in General

On Being Wrong

By Kay Hannaford

 

​I’ve been wrong about quite a few things lately. It makes a change from always being right and I’m quite enjoying it. I’m noticing a loosening of the reins, so to speak, as a result.

I can’t even remember what I was wrong about to illustrate my point. (Maybe they were insignificant matters, or perhaps the fact that I didn’t mind being wrong rendered them insignificant). But I do remember saying aloud, several times in the last couple of weeks, “I was wrong”. It was both funny and freeing.

Being right is so hard-wired for most (all?) of us that it’s usually difficult to even contemplate that we might be wrong. Being right is like an addiction, a designer drug that has the effect of shoring up our confidence in ourselves and setting our opinions in concrete.

And the best fun of all is that its major side-effect is making someone or something else wrong!

Righteousness shows up everywhere, the world over. It’s the basis for every war, political and workplace conflict, domestic argument and schoolyard scrap. When someone is adamant they’re right (and you’re wrong) it’s irritating, to put it mildly. At worst, it results in hurt, offence, violence and abuse.

What is it about being wrong that we recoil from so assiduously? It probably has its basis in childhood when we were punished, embarrassed or ridiculed – or all three, for breaking rules. Of course, laws and regulations are there for a purpose to keep us safe and its wise to to play by the rules, but being right or wrong applies across a much broader spectrum than the laws of the land or game-playing.

It seems ridiculous since most issues, when stripped bare, are only differences of opinions, values or beliefs. But we are so wedded to OUR OWN opinions, values and beliefs that we find it very difficult to see the world or particular issues through someone else’s. We firmly pronounce ours as RIGHT and hang onto them for grim death mostly because they just FEEL right to us.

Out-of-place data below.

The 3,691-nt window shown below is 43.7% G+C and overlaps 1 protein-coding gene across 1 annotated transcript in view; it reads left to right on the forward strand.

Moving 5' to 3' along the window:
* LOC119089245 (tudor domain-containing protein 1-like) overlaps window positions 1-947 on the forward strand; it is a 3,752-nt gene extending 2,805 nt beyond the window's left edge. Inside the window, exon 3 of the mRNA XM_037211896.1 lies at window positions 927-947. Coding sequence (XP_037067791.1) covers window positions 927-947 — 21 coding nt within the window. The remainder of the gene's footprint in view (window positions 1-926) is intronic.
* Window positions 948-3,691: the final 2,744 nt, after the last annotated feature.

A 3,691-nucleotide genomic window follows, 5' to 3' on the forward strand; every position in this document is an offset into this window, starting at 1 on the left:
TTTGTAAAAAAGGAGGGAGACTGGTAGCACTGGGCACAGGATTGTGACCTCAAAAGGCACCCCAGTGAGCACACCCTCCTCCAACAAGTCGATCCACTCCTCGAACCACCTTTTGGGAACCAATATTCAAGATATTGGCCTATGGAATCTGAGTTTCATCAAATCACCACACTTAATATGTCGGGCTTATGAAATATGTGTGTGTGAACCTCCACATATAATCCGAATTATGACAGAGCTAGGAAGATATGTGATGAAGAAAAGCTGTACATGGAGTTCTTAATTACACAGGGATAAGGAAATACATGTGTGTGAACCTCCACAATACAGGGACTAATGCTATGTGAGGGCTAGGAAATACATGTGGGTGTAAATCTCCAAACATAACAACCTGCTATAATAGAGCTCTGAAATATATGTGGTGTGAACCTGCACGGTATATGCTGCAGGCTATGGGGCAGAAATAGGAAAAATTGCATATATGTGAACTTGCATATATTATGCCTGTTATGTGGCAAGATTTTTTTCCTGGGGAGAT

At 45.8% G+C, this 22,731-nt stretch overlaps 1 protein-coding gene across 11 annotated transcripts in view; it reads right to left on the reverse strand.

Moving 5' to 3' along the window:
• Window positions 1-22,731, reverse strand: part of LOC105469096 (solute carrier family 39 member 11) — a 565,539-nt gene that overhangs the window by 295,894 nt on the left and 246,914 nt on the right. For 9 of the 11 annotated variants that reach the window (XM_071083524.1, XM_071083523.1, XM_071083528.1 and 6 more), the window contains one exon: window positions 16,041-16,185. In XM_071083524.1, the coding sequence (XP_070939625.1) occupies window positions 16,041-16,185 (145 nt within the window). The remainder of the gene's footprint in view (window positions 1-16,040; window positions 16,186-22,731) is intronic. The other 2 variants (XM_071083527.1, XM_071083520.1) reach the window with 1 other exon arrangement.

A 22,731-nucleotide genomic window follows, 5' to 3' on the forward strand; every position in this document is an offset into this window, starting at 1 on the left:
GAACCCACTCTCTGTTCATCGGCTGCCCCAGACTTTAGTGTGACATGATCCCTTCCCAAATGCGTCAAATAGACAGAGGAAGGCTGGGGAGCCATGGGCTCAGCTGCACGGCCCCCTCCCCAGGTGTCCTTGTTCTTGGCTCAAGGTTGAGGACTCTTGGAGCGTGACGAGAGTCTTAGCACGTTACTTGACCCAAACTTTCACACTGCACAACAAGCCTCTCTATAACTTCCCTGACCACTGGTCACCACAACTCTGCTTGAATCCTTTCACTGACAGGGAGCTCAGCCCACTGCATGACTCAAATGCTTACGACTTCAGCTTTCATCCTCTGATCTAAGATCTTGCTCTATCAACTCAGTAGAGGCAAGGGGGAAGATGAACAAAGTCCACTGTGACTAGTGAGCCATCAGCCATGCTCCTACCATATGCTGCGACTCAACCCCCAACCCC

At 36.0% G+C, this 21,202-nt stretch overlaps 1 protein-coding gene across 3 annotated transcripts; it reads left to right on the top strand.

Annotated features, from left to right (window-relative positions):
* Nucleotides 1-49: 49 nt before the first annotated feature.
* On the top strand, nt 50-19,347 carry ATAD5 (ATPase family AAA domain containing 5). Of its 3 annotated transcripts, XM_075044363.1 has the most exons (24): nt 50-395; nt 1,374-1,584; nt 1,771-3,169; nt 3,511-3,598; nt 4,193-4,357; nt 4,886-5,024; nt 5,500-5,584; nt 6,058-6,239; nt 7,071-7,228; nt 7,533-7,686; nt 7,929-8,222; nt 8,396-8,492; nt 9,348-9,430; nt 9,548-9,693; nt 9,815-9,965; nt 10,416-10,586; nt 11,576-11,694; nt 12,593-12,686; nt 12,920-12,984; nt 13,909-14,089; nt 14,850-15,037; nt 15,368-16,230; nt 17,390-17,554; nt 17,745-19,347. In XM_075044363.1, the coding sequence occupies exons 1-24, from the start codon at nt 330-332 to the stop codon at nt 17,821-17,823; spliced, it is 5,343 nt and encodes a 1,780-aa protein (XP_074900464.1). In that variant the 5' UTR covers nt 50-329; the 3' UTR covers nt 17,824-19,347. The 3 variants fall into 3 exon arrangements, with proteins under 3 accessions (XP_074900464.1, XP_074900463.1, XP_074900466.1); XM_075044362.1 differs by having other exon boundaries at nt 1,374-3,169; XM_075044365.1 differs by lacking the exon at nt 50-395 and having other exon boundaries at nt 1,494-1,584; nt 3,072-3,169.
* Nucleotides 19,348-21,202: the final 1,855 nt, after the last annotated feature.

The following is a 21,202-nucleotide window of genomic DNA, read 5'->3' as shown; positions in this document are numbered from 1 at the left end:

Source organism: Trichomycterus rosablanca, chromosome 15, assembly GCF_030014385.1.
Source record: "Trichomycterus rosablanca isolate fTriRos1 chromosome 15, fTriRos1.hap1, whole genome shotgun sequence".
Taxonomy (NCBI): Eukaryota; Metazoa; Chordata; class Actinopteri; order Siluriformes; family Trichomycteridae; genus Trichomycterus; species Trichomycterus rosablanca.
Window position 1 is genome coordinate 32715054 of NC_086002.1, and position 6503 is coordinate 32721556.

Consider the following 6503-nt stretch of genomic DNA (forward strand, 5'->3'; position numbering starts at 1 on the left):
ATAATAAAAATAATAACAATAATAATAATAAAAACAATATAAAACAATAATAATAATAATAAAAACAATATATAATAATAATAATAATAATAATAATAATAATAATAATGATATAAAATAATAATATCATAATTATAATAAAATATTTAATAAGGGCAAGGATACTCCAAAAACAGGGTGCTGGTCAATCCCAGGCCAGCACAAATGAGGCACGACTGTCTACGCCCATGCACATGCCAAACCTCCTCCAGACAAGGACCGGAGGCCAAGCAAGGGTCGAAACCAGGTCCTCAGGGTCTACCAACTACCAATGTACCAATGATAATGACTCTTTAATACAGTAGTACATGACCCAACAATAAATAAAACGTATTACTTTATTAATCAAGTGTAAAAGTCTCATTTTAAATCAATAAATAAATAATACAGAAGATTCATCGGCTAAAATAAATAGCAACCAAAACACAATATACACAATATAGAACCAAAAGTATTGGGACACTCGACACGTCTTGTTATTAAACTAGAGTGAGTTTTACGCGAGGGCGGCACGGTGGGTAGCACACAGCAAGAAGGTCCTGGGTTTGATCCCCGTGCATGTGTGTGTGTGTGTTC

But what feels right to us, when closely examined, is often a hand-me-down view from someone else or something we just made up, all by ourselves.

Rarely do we ask ourselves “What else might be true?”

Perhaps it’s easier to be wrong about insignificant things than big important issues, especially those in the public domain. For politicians, for example, there’s a huge price to pay for changing their minds (a euphemism for admitting they were wrong?) – loss of trust, slurs on their judgement and reputation, to name just a few. But not admitting you were wrong can also be costly, in some instances. Toughing it out in the face of overwhelming evidence to the contrary, or damaging public confidence can also extract a high price.

Timing is everything in admitting you were wrong. The sooner you do it, the better, all round, it seems to me.

And the best thing about saying you were wrong, is it’s not only surprisingly liberating, it’s completely disarming. The difference of opinion or argument dissolves in a puff of smoke.

You could gradually soften your stance by prefacing your utterances with “I might be wrong but…” or “This is just my opinion”…

Maybe practice on small things like “I put the egg-beater in the wrong drawer. I was wrong to blame you” and build up to the big stuff. Go on. Give it a try!

http://www.kayhannaford.com/insights 

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